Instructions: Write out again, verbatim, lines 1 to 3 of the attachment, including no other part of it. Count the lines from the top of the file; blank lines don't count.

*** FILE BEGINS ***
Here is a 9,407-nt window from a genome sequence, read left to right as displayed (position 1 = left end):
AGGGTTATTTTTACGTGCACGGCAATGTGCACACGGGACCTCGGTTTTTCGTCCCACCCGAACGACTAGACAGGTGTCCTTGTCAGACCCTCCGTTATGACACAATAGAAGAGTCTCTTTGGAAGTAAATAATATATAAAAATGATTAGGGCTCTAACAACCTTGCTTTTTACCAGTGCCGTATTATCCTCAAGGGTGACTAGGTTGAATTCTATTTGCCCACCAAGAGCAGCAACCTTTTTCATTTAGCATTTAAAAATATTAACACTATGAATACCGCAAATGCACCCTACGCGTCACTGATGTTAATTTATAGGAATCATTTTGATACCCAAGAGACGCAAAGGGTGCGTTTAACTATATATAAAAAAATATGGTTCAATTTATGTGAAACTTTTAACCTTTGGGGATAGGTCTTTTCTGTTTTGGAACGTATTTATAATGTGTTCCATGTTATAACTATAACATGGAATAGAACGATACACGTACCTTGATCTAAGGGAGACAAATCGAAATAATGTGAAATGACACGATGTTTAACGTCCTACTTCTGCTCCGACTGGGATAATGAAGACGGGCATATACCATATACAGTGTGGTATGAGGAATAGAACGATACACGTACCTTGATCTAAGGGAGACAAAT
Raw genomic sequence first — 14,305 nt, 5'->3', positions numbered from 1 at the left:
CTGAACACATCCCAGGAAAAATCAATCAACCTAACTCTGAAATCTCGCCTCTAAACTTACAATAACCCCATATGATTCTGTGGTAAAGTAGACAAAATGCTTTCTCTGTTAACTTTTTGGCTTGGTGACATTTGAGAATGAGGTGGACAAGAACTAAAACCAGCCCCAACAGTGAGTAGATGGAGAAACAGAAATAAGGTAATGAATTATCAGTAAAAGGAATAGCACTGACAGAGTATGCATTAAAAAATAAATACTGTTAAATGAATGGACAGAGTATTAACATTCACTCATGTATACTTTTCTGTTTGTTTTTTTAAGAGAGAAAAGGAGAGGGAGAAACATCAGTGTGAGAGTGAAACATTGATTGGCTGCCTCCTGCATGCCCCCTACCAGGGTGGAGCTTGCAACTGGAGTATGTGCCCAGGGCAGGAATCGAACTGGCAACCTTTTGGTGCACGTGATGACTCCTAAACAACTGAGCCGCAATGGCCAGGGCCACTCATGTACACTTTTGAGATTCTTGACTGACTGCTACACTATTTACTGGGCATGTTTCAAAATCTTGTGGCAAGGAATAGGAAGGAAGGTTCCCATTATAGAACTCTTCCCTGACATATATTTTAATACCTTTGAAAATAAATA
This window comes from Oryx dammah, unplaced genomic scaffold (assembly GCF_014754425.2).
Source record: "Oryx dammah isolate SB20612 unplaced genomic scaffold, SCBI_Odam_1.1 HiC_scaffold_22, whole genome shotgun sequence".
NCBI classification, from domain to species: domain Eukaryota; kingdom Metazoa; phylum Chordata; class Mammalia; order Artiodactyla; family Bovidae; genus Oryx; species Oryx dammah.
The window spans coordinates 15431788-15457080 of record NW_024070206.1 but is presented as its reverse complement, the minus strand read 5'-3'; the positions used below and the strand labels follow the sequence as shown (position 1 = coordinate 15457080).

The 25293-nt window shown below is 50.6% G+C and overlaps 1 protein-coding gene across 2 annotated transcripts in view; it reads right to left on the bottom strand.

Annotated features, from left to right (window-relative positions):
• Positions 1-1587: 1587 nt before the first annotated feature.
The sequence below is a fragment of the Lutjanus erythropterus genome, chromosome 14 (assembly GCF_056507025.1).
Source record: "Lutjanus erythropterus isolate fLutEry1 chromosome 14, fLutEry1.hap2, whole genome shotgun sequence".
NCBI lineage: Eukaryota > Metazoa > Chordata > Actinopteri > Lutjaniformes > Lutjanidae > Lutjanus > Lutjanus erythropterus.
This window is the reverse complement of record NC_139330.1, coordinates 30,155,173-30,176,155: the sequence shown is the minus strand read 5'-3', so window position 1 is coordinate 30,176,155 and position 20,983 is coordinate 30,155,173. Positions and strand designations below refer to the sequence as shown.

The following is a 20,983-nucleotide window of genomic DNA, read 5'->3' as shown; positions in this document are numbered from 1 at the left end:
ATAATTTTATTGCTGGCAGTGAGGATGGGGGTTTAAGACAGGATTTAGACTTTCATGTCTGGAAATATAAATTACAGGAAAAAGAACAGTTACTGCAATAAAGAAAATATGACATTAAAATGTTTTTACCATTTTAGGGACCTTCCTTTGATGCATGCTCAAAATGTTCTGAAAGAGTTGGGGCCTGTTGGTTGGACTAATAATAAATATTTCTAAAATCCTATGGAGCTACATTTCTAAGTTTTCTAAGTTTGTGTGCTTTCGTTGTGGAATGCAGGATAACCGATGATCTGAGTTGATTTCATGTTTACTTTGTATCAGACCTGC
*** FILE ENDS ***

Here is a 9,407-nt window from a genome sequence, read left to right as displayed (position 1 = left end):
AGGGTTATTTTTACGTGCACGGCAATGTGCACACGGGACCTCGGTTTTTCGTCCCACCCGAACGACTAGACAGGTGTCCTTGTCAGACCCTCCGTTATGACACAATAGAAGAGTCTCTTTGGAAGTAAATAATATATAAAAATGATTAGGGCTCTAACAACCTTGCTTTTTACCAGTGCCGTATTATCCTCAAGGGTGACTAGGTTGAATTCTATTTGCCCACCAAGAGCAGCAACCTTTTTCATTTAGCATTTAAAAATATTAACACTATGAATACCGCAAATGCACCCTACGCGTCACTGATGTTAATTTATAGGAATCATTTTGATACCCAAGAGACGCAAAGGGTGCGTTTAACTATATATAAAAAAATATGGTTCAATTTATGTGAAACTTTTAACCTTTGGGGATAGGTCTTTTCTGTTTTGGAACGTATTTATAATGTGTTCCATGTTATAACTATAACATGGAATAGAACGATACACGTACCTTGATCTAAGGGAGACAAATCGAAATAATGTGAAATGACACGATGTTTAACGTCCTACTTCTGCTCCGACTGGGATAATGAAGACGGGCATATACCATATACAGTGTGGTATGAGGAATAGAACGATACACGTACCTTGATCTAAGGGAGACAAAT
Raw genomic sequence first — 14,305 nt, 5'->3', positions numbered from 1 at the left: